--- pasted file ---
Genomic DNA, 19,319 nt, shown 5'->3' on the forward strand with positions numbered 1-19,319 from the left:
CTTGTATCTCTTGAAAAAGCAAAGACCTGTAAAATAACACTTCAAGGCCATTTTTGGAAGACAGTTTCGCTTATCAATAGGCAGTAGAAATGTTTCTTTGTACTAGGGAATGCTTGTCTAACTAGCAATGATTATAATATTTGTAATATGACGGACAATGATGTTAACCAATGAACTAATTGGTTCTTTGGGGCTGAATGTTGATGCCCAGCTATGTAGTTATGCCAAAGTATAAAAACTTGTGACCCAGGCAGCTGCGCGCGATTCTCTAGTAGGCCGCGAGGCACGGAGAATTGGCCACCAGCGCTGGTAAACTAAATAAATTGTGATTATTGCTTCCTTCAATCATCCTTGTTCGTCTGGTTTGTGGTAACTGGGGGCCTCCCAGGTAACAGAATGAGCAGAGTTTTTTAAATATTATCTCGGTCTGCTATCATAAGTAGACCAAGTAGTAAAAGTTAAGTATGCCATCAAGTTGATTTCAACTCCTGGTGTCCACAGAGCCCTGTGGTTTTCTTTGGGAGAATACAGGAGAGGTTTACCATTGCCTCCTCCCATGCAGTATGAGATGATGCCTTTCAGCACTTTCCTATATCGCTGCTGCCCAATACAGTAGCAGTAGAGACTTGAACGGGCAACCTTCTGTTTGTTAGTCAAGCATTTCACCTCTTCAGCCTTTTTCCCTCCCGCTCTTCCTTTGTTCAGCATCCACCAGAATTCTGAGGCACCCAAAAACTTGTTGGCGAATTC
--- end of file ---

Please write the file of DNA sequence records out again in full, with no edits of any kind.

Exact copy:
Genomic DNA, 19,319 nt, shown 5'->3' on the forward strand with positions numbered 1-19,319 from the left:
CTTGTATCTCTTGAAAAAGCAAAGACCTGTAAAATAACACTTCAAGGCCATTTTTGGAAGACAGTTTCGCTTATCAATAGGCAGTAGAAATGTTTCTTTGTACTAGGGAATGCTTGTCTAACTAGCAATGATTATAATATTTGTAATATGACGGACAATGATGTTAACCAATGAACTAATTGGTTCTTTGGGGCTGAATGTTGATGCCCAGCTATGTAGTTATGCCAAAGTATAAAAACTTGTGACCCAGGCAGCTGCGCGCGATTCTCTAGTAGGCCGCGAGGCACGGAGAATTGGCCACCAGCGCTGGTAAACTAAATAAATTGTGATTATTGCTTCCTTCAATCATCCTTGTTCGTCTGGTTTGTGGTAACTGGGGGCCTCCCAGGTAACAGAATGAGCAGAGTTTTTTAAATATTATCTCGGTCTGCTATCATAAGTAGACCAAGTAGTAAAAGTTAAGTATGCCATCAAGTTGATTTCAACTCCTGGTGTCCACAGAGCCCTGTGGTTTTCTTTGGGAGAATACAGGAGAGGTTTACCATTGCCTCCTCCCATGCAGTATGAGATGATGCCTTTCAGCACTTTCCTATATCGCTGCTGCCCAATACAGTAGCAGTAGAGACTTGAACGGGCAACCTTCTGTTTGTTAGTCAAGCATTTCACCTCTTCAGCCTTTTTCCCTCCCGCTCTTCCTTTGTTCAGCATCCACCAGAATTCTGAGGCACCCAAAAACTTGTTGGCGAATTC